National LGBT+ Domestic Abuse Helpline
The National LGBT+ Domestic abuse helpline is part of Galop – an LGBT+ anti-violence charity.
If you’ve experienced hate crime, sexual violence or domestic abuse, we’re here for you. We also support lesbian, gay, bi, trans and queer people who have had problems with the police or have questions about the criminal justice system.
10.00 -17.00 Monday, Tuesdays and Fridays / Wednesday and Thursdays 10.00-20.00
ADT Healthcare offers a free hotline dedicated to helping women suffering from drug, alcohol and mental health issues. ADT Healthcare was founded in 2011 by people who overcame drug and alcohol addiction themselves.
Reporting Crimes and Incidents
You should call 999 in an emergency where;
– There is a risk of serious injury
– There is a risk of serious damage to property
– You suspect a crime is in progress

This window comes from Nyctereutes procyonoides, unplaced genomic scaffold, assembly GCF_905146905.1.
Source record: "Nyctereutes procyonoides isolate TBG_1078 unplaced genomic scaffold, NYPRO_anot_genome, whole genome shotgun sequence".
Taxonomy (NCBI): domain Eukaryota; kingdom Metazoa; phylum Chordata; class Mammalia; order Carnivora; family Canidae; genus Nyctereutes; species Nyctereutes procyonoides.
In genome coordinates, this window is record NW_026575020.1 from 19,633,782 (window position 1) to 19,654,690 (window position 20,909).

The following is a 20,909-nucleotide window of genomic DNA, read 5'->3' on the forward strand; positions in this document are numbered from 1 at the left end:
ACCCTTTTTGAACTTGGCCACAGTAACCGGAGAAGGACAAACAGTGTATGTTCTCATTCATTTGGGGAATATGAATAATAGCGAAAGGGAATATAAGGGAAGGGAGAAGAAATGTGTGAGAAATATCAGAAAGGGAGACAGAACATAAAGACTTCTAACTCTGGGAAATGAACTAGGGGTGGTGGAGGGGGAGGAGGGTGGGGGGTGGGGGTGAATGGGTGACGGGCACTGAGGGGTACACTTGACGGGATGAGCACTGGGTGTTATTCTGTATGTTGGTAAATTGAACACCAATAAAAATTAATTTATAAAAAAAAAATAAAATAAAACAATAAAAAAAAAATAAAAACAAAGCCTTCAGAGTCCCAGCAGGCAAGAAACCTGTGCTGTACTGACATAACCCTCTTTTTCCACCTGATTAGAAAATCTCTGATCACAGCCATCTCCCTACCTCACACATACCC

– It is a serious incident which needs immediate police attention
If it is a non-emergency
– call the police on 101
– call into any police station
Lesbian and Gay Liaison Officers
LAGLOs are available specifically to help LGBT victims in Buckinghamshire. Call 101 and request a “LAGLO”.
Preventing and challenging homophobic and transphobic crime. Also hosts the LGBT domestic abuse support line
An independent charity helping law enforcement to locate criminals and help solve crimes.
Thames Valley Alert
Thames Valley Alert provides free information about crimes, crime reduction advice, appeals for witnesses, police information and meetings related to the neighbourhood in which you live or work. You can receive alerts by email, text or voice message.